The Great Debate UK

from The Great Debate:

The Anglo-Saxons love of secrets … and a good fight

By John Lloyd
August 6, 2015

A detail from graffiti art is seen on a wall near the headquarters of Britain's eavesdropping agency, GCHQ, in Cheltenham, western England

A detail from graffiti art is seen on a wall near the headquarters of Britain's eavesdropping agency, Government Communications Headquarters, in Cheltenham, England, April 16, 2014. REUTERS/Eddie Keogh

from Hugo Dixon:

Greek deal leaves bitter aftertaste

By Hugo Dixon
July 13, 2015

The author is a Reuters Breakingviews guest columnist. The opinions expressed are his own.

from Hugo Dixon:

Syriza split best outcome for Greece

By Hugo Dixon
July 11, 2015

The author is a Reuters Breakingviews guest columnist. The opinions expressed are his own.

from The Great Debate:

Advice for Greece: Never play chicken with Germany

By Paul Glader
July 2, 2015

Anti-austerity protesters burn a euro note during a demonstration outside the European Union offices in Athens, Greece

Anti-austerity protesters burn a euro note during a demonstration outside the European Union (EU) offices in Athens, Greece June 28, 2015. REUTERS/Alkis Konstantinidis

from Hugo Dixon:

Greeks choose between bad and terrible

By Hugo Dixon
July 2, 2015

Hugo Dixon is Editor-at-Large, Reuters News. The opinions expressed are his own.

The Greeks have to choose between the bad and the truly ugly in Sunday’s referendum. If I was Greek - and I’m not, although I speak the language and had a Greek great-grandmother - I would plump for the bad option, voting “Yes”.

from The Great Debate:

Why Poland’s presidential election may shake up the European Union

By Ola Cichowlas
May 22, 2015

Polish President Komorowski and his wife Anna speak to media after casting votes in presidential election at polling station in Warsaw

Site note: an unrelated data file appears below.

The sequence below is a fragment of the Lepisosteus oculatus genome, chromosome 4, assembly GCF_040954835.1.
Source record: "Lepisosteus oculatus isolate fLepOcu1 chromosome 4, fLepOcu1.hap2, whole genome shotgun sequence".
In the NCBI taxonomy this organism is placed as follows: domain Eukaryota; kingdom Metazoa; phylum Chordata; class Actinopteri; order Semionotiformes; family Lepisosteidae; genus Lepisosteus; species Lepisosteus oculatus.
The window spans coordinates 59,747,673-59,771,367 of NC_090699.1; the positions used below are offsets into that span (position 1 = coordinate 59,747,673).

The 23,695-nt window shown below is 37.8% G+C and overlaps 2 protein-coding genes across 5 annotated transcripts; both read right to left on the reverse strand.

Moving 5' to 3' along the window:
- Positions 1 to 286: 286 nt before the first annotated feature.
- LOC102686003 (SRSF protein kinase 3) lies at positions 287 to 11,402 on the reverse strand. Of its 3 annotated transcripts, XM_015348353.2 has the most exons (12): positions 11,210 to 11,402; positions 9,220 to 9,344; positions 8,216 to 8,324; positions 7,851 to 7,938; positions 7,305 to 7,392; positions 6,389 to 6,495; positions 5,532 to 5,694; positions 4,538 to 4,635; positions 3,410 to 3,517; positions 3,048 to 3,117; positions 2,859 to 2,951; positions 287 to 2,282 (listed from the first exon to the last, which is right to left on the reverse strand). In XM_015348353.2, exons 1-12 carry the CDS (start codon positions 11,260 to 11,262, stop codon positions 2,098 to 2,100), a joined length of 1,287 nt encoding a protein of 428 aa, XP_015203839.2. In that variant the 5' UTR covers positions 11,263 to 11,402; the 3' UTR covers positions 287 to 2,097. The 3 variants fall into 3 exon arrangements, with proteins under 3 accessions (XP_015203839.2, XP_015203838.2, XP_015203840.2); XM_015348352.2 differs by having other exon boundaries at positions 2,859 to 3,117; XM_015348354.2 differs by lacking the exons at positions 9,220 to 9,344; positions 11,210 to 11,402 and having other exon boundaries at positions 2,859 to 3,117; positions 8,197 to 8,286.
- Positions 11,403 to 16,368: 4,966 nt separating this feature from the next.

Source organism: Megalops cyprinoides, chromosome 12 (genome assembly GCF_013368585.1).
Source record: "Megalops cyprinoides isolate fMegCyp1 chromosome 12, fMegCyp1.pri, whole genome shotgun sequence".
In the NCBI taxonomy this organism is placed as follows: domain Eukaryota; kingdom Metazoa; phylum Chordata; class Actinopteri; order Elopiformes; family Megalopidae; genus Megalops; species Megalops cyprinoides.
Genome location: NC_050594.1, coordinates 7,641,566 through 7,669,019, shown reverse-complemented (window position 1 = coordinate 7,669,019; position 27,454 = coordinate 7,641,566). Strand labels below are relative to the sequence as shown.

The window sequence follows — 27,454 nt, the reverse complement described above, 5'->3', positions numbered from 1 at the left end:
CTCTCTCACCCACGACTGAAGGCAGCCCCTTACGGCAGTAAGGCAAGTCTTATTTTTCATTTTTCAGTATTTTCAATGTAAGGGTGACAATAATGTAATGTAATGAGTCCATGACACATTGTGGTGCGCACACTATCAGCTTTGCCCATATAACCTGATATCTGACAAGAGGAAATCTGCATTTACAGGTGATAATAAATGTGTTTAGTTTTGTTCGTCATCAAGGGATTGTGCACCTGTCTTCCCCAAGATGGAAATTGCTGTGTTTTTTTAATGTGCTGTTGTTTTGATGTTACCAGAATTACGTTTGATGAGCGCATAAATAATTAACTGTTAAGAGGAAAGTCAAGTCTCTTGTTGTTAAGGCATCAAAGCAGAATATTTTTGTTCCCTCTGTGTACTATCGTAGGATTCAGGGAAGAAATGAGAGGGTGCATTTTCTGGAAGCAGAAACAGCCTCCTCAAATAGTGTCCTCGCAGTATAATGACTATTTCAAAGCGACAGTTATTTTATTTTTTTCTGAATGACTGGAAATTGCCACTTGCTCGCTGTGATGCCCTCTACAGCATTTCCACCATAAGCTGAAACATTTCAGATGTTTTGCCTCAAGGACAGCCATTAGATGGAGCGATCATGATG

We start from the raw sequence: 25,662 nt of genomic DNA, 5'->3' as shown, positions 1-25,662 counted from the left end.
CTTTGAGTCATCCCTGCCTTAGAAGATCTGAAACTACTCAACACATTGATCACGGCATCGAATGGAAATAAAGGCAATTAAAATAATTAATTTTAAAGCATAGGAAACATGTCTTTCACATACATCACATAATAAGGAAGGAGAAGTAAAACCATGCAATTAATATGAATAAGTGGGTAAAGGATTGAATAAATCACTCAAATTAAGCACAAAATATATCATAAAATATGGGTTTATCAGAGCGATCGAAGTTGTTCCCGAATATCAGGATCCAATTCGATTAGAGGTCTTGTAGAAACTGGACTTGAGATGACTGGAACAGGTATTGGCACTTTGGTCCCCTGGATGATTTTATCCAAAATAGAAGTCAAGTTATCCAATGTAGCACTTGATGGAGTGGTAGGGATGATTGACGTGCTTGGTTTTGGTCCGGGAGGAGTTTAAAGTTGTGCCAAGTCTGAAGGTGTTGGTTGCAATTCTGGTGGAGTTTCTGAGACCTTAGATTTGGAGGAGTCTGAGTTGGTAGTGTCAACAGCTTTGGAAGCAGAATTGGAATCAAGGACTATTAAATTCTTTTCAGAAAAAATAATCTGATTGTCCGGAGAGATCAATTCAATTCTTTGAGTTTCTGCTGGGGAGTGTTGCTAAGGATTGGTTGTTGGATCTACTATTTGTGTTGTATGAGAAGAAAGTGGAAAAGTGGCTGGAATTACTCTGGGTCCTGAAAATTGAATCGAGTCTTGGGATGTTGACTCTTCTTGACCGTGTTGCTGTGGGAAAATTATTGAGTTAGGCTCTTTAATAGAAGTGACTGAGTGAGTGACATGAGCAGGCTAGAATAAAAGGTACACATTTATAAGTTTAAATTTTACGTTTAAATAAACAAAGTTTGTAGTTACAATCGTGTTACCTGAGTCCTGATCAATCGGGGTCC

Polish President Bronislaw Komorowski and his wife Anna speak to the media after voting in the first round of the presidential election at a polling station in Warsaw, Poland, May 10, 2015. REUTERS/Slawomir Kaminski / Agencja Gazeta

from The Great Debate:

On 70th anniversary of Auschwitz’s liberation, little tolerance for ‘others’ in Germany

By Lars Fischer
January 27, 2015

Participants of a grass-roots anti-Muslim movement hold German flags during a demonstration in Berlin January 5, 2015.  REUTERS/Hannibal Hanschk

Participants of a grass-roots anti-Muslim movement hold German flags during a demonstration in Berlin January 5, 2015. REUTERS/Hannibal Hanschk

from The Great Debate:

Germany’s anti-immigrant PEGIDA isn’t a Vladimir Putin plot. It’s scarier.

By Lucian Kim
January 14, 2015

Participants hold a banner during a demonstration called by anti-immigration group PEGIDA, a German abbreviation for "Patriotic Europeans against the Islamization of the West", in Dresden

Last week, when I attended my first rally in Dresden organized by PEGIDA, Germany’s mysterious “anti-Islamization” movement, I was reminded of the aggressive pro-Russian protests that tore apart eastern Ukraine a year ago. Thousands of demonstrators, who mostly refused to talk to the “lying press,” listened to fiery speeches railing against the country’s political class. Among the German flags present, I also spotted a few Russian ones, including a banner that was split diagonally, one half Russia’s tricolor, the other half Germany’s. A reporter and cameraman from the Gazprom-owned NTV channel were greeted with welcoming calls of “Vladimir! Vladimir!”

from The Great Debate:

25 years after its fall, Vladimir Putin puts Berlin Wall’s lessons front and center

By Lucian Kim
November 7, 2014

East German citizens climb the Berlin Wall at the Brandenburg Gate after the opening of the border was announced

On Nov. 9, Germans will celebrate the 25th anniversary of one of the most beautiful moments in their troubled history: the day that ordinary people, with ordinary aspirations, brought down the Berlin Wall. Not a shot was fired, not a drop of blood was shed, and in less than a year, divided Germany was reunited, paving the way for the reunification of a continent cut in two by the Cold War.

from Anatole Kaletsky:

Will the European economy’s summer squalls turn into an autumn tempest?

By Anatole Kaletsky
October 3, 2014

Draghi, President of the European Central Bank (ECB) answers reporter's questions during his monthly news conference at the ECB headquarters in Frankfurt

Following the grim market response to European Central Bank President Mario Draghi’s latest monetary policy pronouncements, Europe is approaching another make-or-break moment comparable to the crisis of 2012. The summer quarter ended this week, and financial markets delivered their judgment on just how bad things are, pushing the euro down to its lowest level since September 2012. Europe’s quarterly stock market performance was the worst since the nadir of the euro crisis. The question is whether the miserable summer will give way to a milder autumn. Or whether the summer squalls will turn into a catastrophic tempest.